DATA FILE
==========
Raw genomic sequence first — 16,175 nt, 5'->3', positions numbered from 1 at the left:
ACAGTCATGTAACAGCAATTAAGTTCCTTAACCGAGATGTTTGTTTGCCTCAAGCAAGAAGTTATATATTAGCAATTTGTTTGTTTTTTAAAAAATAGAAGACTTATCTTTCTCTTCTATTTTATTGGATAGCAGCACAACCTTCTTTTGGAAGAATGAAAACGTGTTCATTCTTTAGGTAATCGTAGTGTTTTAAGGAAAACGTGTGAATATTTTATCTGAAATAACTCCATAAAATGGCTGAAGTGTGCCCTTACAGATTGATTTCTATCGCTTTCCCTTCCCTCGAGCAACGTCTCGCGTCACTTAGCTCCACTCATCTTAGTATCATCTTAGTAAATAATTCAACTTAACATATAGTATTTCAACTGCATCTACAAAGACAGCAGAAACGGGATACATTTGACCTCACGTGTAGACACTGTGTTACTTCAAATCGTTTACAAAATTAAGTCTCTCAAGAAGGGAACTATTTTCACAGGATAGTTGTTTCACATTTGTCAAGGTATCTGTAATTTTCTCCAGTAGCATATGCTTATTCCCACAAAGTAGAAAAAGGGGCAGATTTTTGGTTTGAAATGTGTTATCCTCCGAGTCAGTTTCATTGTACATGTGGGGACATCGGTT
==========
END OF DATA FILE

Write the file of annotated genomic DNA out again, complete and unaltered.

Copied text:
Raw genomic sequence first — 16,175 nt, 5'->3', positions numbered from 1 at the left:
ACAGTCATGTAACAGCAATTAAGTTCCTTAACCGAGATGTTTGTTTGCCTCAAGCAAGAAGTTATATATTAGCAATTTGTTTGTTTTTTAAAAAATAGAAGACTTATCTTTCTCTTCTATTTTATTGGATAGCAGCACAACCTTCTTTTGGAAGAATGAAAACGTGTTCATTCTTTAGGTAATCGTAGTGTTTTAAGGAAAACGTGTGAATATTTTATCTGAAATAACTCCATAAAATGGCTGAAGTGTGCCCTTACAGATTGATTTCTATCGCTTTCCCTTCCCTCGAGCAACGTCTCGCGTCACTTAGCTCCACTCATCTTAGTATCATCTTAGTAAATAATTCAACTTAACATATAGTATTTCAACTGCATCTACAAAGACAGCAGAAACGGGATACATTTGACCTCACGTGTAGACACTGTGTTACTTCAAATCGTTTACAAAATTAAGTCTCTCAAGAAGGGAACTATTTTCACAGGATAGTTGTTTCACATTTGTCAAGGTATCTGTAATTTTCTCCAGTAGCATATGCTTATTCCCACAAAGTAGAAAAAGGGGCAGATTTTTGGTTTGAAATGTGTTATCCTCCGAGTCAGTTTCATTGTACATGTGGGGACATCGGTT